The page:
Environment

Bristol makes moves to be first UK city to ban diesel cars

Clean Air Zone plans for the city are being mooted to arrive in March 2021

Diesel

Bristol is leading the charge to axe diesel cars after announcing plans to banish polluting vehicles by March 2021.

The city has been something of an innovator when it comes to green issues as we have pointed out in the past with their own council-owned energy company and their pioneering use of poo-powered buses.

The next step is for all privately owned diesel vehicles to be forced to steer clear of the city while non-compliant commercial vehicles like buses, taxis, HGVs and LGVs will be force to pay a charge.

If approved by the council’s cabinet, the plans will make Bristol the first city in the UK to take a bold step like this one. The Clean Air Zone plan will deliver “the fastest possible improvement in air quality against targets for nitrogen dioxide legal limits” say council chiefs.

Mayor of Bristol Marvin Rees reckons that the measures – along with beefing up public transport offerings – are integral to meet his pledge to reduce the reliance on cars and boosting bus usage.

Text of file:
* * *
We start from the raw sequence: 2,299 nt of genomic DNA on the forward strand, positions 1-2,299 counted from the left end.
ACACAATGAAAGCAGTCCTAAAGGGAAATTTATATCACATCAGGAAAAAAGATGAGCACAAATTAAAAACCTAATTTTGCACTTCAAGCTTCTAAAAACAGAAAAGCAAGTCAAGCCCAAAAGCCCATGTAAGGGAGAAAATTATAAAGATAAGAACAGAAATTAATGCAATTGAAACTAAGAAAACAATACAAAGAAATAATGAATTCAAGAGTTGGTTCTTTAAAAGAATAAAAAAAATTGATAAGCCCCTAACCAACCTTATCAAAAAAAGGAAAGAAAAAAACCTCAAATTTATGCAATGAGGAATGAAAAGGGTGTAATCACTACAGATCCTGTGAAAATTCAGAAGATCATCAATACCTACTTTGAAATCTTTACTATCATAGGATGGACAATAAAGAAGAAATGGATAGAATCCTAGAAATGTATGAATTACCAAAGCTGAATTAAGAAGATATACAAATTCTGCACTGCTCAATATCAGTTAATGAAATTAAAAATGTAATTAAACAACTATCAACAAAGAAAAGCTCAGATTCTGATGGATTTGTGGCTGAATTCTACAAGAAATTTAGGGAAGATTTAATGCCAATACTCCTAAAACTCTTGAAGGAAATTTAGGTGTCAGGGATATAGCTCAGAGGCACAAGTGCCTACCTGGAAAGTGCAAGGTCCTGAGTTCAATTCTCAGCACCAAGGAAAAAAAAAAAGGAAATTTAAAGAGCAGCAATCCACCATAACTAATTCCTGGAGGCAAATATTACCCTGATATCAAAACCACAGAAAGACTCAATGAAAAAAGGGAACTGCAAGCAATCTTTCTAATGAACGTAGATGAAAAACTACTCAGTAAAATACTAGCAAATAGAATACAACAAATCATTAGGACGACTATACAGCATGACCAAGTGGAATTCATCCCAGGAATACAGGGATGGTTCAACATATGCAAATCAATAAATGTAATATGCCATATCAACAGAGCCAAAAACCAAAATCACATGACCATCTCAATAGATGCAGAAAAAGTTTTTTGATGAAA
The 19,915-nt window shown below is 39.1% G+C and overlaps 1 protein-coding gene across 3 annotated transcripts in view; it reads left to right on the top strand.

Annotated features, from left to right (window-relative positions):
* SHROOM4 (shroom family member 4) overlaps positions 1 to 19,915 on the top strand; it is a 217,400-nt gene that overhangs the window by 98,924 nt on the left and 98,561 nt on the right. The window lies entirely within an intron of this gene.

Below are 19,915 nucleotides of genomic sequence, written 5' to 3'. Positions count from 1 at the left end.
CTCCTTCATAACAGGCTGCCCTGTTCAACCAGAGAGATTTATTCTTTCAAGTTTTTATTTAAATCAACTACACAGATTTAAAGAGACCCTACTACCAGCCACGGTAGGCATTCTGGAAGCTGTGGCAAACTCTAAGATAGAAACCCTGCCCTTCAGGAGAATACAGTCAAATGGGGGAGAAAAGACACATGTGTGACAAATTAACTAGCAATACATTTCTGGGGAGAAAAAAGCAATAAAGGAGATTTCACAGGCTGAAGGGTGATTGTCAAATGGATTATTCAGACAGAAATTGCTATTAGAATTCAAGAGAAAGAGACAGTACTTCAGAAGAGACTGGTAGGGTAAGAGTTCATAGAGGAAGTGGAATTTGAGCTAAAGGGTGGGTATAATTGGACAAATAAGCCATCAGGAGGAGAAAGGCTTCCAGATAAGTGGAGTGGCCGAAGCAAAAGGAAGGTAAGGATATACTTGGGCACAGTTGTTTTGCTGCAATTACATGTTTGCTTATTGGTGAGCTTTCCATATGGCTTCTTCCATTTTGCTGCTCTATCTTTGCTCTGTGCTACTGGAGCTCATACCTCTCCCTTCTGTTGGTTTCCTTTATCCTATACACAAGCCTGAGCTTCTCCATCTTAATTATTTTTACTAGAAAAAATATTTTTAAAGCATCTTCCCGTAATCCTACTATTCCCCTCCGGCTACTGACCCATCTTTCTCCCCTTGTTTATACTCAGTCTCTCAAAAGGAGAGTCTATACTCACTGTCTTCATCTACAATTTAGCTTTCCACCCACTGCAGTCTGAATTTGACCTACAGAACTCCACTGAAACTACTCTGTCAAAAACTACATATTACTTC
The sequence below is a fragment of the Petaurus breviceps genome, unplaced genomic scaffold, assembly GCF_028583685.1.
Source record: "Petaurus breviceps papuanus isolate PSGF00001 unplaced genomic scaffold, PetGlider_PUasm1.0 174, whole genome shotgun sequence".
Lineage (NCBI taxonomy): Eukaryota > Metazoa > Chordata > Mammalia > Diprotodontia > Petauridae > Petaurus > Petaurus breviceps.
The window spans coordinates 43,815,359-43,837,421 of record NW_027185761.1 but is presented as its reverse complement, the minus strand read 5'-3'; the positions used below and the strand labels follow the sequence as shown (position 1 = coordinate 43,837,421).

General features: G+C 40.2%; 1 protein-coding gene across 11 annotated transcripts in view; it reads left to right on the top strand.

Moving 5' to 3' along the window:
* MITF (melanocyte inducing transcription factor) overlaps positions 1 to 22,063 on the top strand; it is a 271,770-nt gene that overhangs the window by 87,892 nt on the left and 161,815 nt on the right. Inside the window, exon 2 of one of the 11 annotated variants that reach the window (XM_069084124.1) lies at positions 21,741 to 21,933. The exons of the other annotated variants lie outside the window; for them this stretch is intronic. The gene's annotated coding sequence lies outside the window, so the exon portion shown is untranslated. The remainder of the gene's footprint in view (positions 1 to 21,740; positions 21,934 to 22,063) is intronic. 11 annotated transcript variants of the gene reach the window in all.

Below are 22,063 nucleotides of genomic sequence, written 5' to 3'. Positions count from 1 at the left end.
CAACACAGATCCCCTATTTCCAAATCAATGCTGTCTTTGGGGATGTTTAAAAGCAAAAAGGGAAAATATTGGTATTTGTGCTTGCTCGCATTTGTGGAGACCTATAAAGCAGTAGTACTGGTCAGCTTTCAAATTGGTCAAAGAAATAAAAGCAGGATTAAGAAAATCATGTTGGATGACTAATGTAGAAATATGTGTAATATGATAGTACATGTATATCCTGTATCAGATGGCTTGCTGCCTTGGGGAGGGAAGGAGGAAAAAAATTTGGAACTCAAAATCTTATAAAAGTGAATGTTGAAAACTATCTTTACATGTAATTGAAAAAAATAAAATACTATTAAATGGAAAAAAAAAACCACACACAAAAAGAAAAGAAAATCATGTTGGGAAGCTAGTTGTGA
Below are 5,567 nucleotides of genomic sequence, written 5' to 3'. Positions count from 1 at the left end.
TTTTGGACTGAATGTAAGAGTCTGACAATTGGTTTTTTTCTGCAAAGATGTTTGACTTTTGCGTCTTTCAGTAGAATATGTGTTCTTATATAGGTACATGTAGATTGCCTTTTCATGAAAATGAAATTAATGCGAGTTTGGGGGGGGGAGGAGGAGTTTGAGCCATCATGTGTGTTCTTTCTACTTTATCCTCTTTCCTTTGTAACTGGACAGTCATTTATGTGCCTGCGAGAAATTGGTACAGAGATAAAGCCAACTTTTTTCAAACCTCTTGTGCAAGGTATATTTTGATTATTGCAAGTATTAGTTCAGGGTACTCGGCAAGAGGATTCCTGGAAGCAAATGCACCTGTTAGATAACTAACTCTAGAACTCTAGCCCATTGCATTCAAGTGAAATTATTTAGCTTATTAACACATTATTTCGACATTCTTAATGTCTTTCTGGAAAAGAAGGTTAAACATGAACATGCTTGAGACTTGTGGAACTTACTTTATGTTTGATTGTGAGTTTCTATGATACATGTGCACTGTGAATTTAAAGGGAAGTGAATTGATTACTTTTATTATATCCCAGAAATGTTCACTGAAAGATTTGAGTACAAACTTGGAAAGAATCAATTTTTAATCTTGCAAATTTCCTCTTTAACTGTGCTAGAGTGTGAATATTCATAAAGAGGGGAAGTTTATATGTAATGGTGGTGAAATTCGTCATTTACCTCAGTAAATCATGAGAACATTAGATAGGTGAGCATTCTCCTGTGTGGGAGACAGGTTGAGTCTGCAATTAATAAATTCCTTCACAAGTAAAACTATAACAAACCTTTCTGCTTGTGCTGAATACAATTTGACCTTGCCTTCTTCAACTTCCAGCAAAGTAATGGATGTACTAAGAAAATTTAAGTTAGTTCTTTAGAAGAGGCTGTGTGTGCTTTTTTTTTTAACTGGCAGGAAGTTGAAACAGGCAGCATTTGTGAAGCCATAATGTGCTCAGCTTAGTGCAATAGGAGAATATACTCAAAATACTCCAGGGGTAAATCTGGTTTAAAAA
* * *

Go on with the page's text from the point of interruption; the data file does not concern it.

“These ambitious plans demonstrate our commitment to tackling air pollution so we meet legal limits within the shortest time, without disproportionally affecting citizens on lower incomes which would happen with a blanket approach to charging vehicles,” he said.

“Protecting the most vulnerable people from pollution is central to these plans and we have ensured that all impacts have been carefully considered. If approved, mitigation measures will support those most affected, especially those living in the most deprived communities.”

London has dipped a toe into tackling the air pollution put out by cars with the introduction of the congestion charge in 2003 but took matters a step further with a London Car Free Day on September 22.

But Bristol City Council’s cabinet will meet on November 5 to decide whether to approve the plans, following a city-wide public consultation, before the government’s Joint Air Quality Unit will run the rule over the plans if approved.

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